A journalist who revealed offshore accounts and shell companies of a corporate titan and French trade representative has been fined and given a suspended jail sentence by a court in Benin, West Africa.
On August 12, the criminal court in Benin’s capital, Cotonou, found reporter Ignace Sossou guilty of publishing “false news” under the country’s draconian online press law about French-born businessman Jean-Luc Tchifteyan.
The court ordered Sossou pay $846, ten times the average monthly salary of a journalist in Benin.
Sossou’s lawyer denied the charges in court and will appeal the decision.
“These articles were published with our full support and we support our reporter,” said Paul Arnaud, director of Sossou’s publication, BeninWebTV.
Sossou was a member of the award-winning 2018 West Africa Leaks investigation by the International Consortium of Investigative Journalists
and reporters from 11 countries in the region. It is the region’s largest-ever collaboration of investigative journalists.
Sossou revealed that Tchifteyan, who runs one of Benin’s largest supermarkets, owned a Panama shell company with a Swiss bank account to receive $150,000 a year in commissions from suppliers.
ICIJ, which also published an investigation about Tchifteyan’s Panama company, spoke to a Benin tax official in 2018 who said: “Of course something like this is going to interest us.”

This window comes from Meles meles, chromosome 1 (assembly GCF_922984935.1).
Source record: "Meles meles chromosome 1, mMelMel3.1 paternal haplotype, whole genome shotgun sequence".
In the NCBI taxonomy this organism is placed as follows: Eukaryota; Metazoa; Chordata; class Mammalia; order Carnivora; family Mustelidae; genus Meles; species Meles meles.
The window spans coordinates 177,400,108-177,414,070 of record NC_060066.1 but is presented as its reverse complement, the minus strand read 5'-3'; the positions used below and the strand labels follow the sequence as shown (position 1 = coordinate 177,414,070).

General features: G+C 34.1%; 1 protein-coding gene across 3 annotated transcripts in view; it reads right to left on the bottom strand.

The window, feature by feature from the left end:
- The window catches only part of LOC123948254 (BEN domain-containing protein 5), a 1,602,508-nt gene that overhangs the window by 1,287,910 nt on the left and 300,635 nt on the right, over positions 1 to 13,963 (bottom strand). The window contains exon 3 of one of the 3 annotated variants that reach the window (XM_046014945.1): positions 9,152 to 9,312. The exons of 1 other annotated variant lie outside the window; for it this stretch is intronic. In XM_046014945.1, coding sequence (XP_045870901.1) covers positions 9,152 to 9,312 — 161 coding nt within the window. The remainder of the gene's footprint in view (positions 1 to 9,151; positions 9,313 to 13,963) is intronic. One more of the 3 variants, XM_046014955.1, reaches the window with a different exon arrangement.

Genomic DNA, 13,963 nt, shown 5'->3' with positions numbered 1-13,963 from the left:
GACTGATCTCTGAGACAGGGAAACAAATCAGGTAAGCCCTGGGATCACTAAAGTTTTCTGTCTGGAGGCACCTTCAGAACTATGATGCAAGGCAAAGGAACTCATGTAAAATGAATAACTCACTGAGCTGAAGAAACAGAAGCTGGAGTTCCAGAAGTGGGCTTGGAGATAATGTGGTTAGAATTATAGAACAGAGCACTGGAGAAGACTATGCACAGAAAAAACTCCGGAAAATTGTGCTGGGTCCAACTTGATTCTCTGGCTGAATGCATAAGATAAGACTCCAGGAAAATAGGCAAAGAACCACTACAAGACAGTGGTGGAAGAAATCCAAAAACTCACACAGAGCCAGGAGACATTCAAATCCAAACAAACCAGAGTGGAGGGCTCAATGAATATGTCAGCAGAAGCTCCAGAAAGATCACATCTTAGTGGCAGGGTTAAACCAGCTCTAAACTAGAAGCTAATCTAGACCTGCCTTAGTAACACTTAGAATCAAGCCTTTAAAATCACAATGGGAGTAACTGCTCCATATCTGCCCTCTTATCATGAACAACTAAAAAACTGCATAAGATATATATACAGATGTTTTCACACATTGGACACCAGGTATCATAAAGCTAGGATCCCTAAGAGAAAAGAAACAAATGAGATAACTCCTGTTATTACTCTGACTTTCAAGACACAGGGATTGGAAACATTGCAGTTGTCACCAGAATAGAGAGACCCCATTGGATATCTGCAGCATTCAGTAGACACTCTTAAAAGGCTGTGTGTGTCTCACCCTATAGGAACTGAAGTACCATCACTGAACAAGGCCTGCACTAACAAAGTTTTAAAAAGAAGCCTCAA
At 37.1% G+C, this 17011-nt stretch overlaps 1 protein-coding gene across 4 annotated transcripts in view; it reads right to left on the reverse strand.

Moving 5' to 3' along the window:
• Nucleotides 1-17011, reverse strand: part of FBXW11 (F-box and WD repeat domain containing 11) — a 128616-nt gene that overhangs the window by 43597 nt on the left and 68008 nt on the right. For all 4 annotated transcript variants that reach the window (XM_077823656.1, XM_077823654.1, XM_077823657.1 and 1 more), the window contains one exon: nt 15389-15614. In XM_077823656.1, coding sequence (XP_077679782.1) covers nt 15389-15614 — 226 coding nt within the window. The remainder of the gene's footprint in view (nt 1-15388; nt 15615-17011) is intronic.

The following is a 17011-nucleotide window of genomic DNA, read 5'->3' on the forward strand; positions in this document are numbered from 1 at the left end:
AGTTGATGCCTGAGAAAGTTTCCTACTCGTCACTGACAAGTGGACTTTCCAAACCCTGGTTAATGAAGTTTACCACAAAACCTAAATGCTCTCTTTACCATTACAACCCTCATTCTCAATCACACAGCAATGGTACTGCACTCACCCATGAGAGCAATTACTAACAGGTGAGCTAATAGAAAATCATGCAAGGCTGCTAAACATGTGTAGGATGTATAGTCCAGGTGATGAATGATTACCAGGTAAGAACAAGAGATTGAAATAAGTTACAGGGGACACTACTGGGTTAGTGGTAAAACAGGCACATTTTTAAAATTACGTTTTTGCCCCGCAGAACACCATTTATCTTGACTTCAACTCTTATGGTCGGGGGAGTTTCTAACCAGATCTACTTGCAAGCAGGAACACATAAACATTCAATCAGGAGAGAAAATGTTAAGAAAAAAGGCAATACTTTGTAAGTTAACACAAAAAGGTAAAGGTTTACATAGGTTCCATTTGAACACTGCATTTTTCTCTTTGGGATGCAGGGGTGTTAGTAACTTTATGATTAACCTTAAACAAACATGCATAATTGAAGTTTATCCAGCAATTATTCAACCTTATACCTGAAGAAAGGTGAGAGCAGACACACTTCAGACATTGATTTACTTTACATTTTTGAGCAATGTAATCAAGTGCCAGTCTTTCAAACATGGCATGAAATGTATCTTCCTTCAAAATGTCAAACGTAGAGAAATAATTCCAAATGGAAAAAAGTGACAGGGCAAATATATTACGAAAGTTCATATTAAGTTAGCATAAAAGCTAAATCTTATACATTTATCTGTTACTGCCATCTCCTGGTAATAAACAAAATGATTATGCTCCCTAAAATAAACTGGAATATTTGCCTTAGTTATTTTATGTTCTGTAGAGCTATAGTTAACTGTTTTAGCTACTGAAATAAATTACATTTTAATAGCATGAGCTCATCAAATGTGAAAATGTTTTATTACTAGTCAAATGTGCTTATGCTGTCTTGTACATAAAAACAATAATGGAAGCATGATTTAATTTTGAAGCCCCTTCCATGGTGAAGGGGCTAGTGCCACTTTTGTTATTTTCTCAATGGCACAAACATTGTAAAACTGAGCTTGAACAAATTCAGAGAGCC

Tchifteyan did not respond to ICIJ’s repeated requests for comment via email, telephone or WhatsApp. The supermarket magnate, who owns other Benin businesses and is an unpaid trade adviser appointed by the French government, also did not respond to BeninWebTV prior to publication.
In a separate investigation unconnected to ICIJ’s West Africa Leaks, Sossou reported that a paint product company owned by the Tchifteyan family received payments from suppliers to a bank account in Europe. Lawyers for Tchifteyan declined to respond to questions, according to BeninWebTV.
Tchifteyan is a well-known entrepreneur in the small West African nation. The country’s former president, Thomas Boni Yayi, opened the family’s expansive Erevan Supermarket in 2009.
In April 2019, Benin’s anti-cybercrime agency questioned Sossou about the accuracy of information in two stories published by BeninWebTV. Edgar Zola, the head of Benin’s anti-cybercrime agency, told ICIJ in a short telephone interview: “Benin is a country of laws.”
In 2017, Benin’s parliament introduced a new digital media law that, according to Amnesty International, allows for journalists to be prosecuted and jailed for publishing factual news online, even when the journalist can demonstrate the accuracy of the publication. In April, Benin shut down the nation’s leading Internet provider in the lead-up to parliamentary elections, leading Amnesty International to warn against deteriorating press freedom.
“This decision clearly shows the desire of authorities in Benin to muzzle, or at least intimidate, any media with a critical voice,” said the executive director of Amnesty International in Benin, Fidèle Kikan.
The current environment in Benin is “very hostile and very unfavorable to journalism,” Kikan said. “It is Benin’s democracy that is likely to suffer.”